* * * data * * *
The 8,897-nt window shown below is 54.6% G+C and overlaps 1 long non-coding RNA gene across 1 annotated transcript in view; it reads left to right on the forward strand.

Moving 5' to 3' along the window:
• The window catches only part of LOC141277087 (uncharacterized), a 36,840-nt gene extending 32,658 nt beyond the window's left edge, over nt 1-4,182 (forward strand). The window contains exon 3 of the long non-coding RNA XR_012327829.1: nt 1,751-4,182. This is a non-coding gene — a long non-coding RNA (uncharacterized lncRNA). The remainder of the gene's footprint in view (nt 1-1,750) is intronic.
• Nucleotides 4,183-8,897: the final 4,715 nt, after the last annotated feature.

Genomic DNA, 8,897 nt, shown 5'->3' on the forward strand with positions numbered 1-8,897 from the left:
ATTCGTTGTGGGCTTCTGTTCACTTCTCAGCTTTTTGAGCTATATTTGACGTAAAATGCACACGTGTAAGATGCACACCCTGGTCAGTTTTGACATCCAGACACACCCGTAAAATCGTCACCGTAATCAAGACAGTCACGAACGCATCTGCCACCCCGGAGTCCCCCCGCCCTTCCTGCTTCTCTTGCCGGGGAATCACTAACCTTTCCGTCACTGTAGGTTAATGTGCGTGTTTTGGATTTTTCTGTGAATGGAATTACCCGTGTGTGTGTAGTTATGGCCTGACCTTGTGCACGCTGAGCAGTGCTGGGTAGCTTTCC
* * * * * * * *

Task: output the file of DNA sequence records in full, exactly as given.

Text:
The 8,897-nt window shown below is 54.6% G+C and overlaps 1 long non-coding RNA gene across 1 annotated transcript in view; it reads left to right on the forward strand.

Moving 5' to 3' along the window:
• The window catches only part of LOC141277087 (uncharacterized), a 36,840-nt gene extending 32,658 nt beyond the window's left edge, over nt 1-4,182 (forward strand). The window contains exon 3 of the long non-coding RNA XR_012327829.1: nt 1,751-4,182. This is a non-coding gene — a long non-coding RNA (uncharacterized lncRNA). The remainder of the gene's footprint in view (nt 1-1,750) is intronic.
• Nucleotides 4,183-8,897: the final 4,715 nt, after the last annotated feature.

Genomic DNA, 8,897 nt, shown 5'->3' on the forward strand with positions numbered 1-8,897 from the left:
ATTCGTTGTGGGCTTCTGTTCACTTCTCAGCTTTTTGAGCTATATTTGACGTAAAATGCACACGTGTAAGATGCACACCCTGGTCAGTTTTGACATCCAGACACACCCGTAAAATCGTCACCGTAATCAAGACAGTCACGAACGCATCTGCCACCCCGGAGTCCCCCCGCCCTTCCTGCTTCTCTTGCCGGGGAATCACTAACCTTTCCGTCACTGTAGGTTAATGTGCGTGTTTTGGATTTTTCTGTGAATGGAATTACCCGTGTGTGTGTAGTTATGGCCTGACCTTGTGCACGCTGAGCAGTGCTGGGTAGCTTTCC